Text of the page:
So, if you have ever clicked on one of my posts that says “Suggested Post” or “Sponsored Post” at the top, you have followed an ad I placed on Facebook. If you saw that ad it is because Facebook has seen that you have “liked,” “shared,” or “commented” on other posts or pages that typically talk about the subjects I chose for my ad target (in the case for this explanation, Attachment Disorder and Reactive Attachment Disorder, because I decided not to select “adoption”). You are going to see advertising on Facebook because that is how they stay in business and that is how they keep stock holders happy. You can, however, have influence over the type of ads you continue to see. You can have less Facebook junk if you don’t react to ads that you don’t truly have interest in. If you would rather see ads for posts about Reactive Attachment Disorder than some other things, click on these ads, “like” the pages, “like” the posts, “comment” on the posts and “share” the posts on your own timeline. This tells Facebook that since you have to see advertising anyway, this is the type of advertising you prefer to see. On the other hand, if you click on a credit card ad to get entered into a free drawing, or if you click on link to get a “free report,” you are telling Facebook that you prefer those types of ads. Want to see more ads for make-up and cruises? Now you know what to do. Want to see ads for fast food chains? Click away.
You will absolutely not get rid of advertising you see on Facebook, but if you want less Facebook junk, only react to things you really care about.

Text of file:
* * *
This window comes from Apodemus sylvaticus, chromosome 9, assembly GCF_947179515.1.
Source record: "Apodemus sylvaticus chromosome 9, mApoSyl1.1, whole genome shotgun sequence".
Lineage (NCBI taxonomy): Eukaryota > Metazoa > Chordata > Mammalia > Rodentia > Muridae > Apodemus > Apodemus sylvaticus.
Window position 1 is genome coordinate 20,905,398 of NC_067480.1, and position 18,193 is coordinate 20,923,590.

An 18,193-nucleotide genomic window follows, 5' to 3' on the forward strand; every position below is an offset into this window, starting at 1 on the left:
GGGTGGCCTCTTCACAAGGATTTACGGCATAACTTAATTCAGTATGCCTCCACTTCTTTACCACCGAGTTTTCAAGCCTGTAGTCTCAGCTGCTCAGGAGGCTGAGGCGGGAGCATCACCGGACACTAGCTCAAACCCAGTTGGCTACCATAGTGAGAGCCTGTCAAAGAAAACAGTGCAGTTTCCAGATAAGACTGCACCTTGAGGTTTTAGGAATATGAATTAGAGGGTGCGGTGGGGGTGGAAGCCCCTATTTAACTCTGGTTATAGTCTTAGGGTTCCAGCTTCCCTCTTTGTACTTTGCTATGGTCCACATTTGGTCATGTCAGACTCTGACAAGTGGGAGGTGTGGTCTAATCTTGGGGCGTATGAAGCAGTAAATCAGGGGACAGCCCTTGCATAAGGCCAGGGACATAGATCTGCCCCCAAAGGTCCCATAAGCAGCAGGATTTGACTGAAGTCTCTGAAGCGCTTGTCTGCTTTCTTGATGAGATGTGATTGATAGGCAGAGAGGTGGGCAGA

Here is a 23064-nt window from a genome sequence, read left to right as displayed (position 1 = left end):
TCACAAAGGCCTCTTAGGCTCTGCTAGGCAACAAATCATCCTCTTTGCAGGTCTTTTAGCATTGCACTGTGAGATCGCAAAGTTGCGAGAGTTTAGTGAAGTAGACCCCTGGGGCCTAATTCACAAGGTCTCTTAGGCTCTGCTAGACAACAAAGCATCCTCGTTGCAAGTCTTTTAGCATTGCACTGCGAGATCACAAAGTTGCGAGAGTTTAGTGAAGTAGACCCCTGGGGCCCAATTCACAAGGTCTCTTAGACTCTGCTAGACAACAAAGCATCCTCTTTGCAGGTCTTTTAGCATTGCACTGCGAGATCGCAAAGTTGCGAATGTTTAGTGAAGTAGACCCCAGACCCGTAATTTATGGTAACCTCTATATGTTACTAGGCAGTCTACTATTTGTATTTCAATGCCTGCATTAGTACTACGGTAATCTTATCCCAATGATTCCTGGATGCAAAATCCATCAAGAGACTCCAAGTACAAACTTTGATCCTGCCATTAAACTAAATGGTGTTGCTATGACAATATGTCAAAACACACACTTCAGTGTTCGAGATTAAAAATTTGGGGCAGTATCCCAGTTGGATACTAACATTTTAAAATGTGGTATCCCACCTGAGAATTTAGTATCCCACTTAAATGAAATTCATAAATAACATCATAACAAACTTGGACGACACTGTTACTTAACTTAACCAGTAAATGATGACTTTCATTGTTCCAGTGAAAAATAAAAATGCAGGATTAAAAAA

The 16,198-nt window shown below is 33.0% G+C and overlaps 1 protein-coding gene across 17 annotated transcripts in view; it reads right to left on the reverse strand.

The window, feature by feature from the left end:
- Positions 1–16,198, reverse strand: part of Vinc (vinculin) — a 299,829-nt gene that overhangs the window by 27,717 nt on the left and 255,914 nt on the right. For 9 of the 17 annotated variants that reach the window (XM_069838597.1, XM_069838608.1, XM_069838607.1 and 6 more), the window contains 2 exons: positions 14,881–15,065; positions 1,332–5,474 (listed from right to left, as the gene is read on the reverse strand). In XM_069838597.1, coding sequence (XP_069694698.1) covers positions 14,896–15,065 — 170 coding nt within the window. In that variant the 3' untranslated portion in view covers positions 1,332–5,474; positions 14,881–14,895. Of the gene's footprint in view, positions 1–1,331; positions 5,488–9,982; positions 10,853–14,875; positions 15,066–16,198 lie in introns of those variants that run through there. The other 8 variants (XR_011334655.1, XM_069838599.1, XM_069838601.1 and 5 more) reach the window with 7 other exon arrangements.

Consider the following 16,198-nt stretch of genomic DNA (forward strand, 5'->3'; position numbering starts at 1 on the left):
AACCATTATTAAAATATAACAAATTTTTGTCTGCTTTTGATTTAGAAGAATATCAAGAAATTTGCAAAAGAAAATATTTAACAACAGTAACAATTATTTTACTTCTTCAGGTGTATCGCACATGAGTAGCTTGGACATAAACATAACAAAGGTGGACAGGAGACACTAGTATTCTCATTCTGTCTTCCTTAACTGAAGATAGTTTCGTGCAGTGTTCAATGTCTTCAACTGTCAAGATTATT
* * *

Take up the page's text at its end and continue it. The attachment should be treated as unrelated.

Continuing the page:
So now what? First, go to your “likes” folder on Facebook. You’ll probably see tons of stuff you don’t remember “liking.” “Unlike” anything you don’t really care about. That won’t change a lot in the beginning, because Facebook has been watching the kinds of things you react to, so that they can direct ads to you that will be most effective. You will absolutely not get rid of advertising you see on Facebook, but if you want less Facebook junk, only react to things you really care about. If you never react to anything, Facebook will still show you the same amount of ads. If you never like anything, your news feed will get ads that are the most general or most popular (measured by the reactions of others). If on Facebook, you react to things that really do interest you, you will see less ads for scantily clad cartoon characters pushing video games and more ads about things that help you solve problems that you want to address. If you don’t want Facebook knowing what you like, it’s probably too late. If you don’t want them using that information to target advertising to you, stop using their product immediately. But now I have given you the tools you need to face less Facebook junk.
The same tools can be used for your experience with personal walls. You are only seeing a fraction of what your friends post. Facebook is deciding which of these posts to put into your feed based on what they think you like. If you have reacted a lot to posts about Bruce/Caitlyn Jenner, then you’re going to see more posts about that (and the same issues when the current person of mention is not the most popular in the subject). If you click-react to silly cartoons (my weakness), Facebook will show you more things like that when your friends post them. However, Facebook putting posts in your news feed is not subject-specific. If you almost always react (like, comment or share) to posts by specific people, Facebook will consider that in deciding which posts to show you. I hope that this very lengthy article on how Facebook works helps you to have a better experience so that more of your time can be spent seeing what you want to see, with less Facebook junk.